Cathedrals, Factories and Plenty More Where That Came From

by Joanna Chaffin


If you’re reading this blog I bet you like to look at art, and probably read about it too. I can relate to that. As one of the editors of UBC’s Undergraduate Journal of Art History (UJAH), I’m reading about art all the time.

This year I’ve had the chance to work with author Marcus Jack. He wrote an essay called Cathedral/Factory about how the Tate Modern functions as both a cathedral and factory. What struck me as I continued to read his essay is how the entire act of going to a museum or gallery becomes a sort of religious, performative, or sacred experience. From the pilgrimage of sorts that it takes to get there, to the implied codes on how to behave and interact with the works from afar, upholding them as sacred pieces — the ties to religion or a higher spirituality come through without question. Though we may often look to museums and galleries to break the bounds of what is socially acceptable and display what is new and exciting in art, it’s interesting to take a look at how galleries’ and cathedrals’ social cues are similar. From the procession-like movement of visitors to the social codes that are impressed upon the public, the spectacle of art definitely abides by a social code of conduct that reflects centuries of tradition.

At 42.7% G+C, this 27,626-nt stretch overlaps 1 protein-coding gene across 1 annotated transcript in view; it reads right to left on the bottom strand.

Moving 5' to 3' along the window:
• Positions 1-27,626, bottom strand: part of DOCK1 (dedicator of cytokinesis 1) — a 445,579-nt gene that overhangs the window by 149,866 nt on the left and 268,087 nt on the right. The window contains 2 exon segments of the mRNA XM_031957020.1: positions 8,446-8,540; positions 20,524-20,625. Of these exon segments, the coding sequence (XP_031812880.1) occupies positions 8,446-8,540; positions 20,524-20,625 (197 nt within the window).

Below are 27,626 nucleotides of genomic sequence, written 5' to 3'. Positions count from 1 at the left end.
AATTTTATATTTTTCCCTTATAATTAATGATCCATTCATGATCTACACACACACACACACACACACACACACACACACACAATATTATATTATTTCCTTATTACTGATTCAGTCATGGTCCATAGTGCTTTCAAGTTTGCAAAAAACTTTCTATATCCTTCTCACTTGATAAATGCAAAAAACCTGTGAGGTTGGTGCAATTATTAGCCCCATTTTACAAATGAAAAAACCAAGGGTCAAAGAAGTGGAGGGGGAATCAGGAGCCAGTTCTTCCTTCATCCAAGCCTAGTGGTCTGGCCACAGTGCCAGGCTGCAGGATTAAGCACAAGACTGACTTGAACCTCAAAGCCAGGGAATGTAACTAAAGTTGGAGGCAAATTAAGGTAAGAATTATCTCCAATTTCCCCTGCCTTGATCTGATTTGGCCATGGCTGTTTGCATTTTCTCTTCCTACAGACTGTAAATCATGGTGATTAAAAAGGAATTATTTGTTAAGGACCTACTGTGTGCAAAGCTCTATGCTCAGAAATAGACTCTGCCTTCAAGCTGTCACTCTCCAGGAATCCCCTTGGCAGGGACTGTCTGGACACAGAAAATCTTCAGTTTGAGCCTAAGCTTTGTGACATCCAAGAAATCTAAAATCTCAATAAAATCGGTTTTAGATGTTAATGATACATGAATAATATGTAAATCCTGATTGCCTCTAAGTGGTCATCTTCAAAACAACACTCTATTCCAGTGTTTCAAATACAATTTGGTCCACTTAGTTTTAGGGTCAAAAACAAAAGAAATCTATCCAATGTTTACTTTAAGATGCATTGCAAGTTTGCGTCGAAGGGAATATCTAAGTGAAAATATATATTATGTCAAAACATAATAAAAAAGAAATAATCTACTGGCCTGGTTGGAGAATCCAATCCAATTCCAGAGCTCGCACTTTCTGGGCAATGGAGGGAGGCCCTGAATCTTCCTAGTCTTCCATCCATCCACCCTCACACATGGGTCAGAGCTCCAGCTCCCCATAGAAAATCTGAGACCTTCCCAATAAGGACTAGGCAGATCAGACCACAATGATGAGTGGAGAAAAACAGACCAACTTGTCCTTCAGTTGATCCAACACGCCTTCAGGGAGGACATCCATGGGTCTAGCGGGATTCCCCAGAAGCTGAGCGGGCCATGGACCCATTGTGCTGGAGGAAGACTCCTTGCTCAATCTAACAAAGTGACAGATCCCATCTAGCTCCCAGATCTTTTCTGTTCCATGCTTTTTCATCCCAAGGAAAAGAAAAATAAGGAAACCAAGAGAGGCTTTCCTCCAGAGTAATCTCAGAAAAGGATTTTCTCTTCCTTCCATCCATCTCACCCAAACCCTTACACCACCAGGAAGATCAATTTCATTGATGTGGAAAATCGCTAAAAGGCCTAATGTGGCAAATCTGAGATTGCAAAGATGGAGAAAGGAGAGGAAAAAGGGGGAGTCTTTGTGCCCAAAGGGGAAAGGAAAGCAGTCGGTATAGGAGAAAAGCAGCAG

Marcus Jack’s paper is about how the Tate Modern in particular functions as a factory as well as sacred space, as the museum building was formerly an abandoned power station. The space was repurposed into a hub of modernity, and in this transformation became an example of a readymade. The building effortlessly juxtaposes the sacred nature of the gallery with the capitalist ideal of production. The movement of visitors, as well as the works on display there, mimics an assembly line.  This context provides a much deeper understanding of works such as Ai Weiewei’s Sunflower Seeds from 2010, which took up the expanse of the Tate’s Turbine Hall with its message of manufactured mass production, and so was made even more powerful.  In thinking about Jack’s paper, I’m struck by how the ceremonious and highly organized act of looking at art comes to such a head in the confines of the Tate Modern and elevates the institution as a “cultural behemoth.”

Marcus Jack’s full paper on the Tate will be published this fall in the 4th issue of UJAH, so keep your eyes peeled! The Undergraduate Journal of Art History at UBC works to publish such papers as examples of exceptional undergraduate student writing and research to contribute to discussions about art and give students a voice in the discourse. The new issue will be published online at all the previous issues of the Journal are also available.


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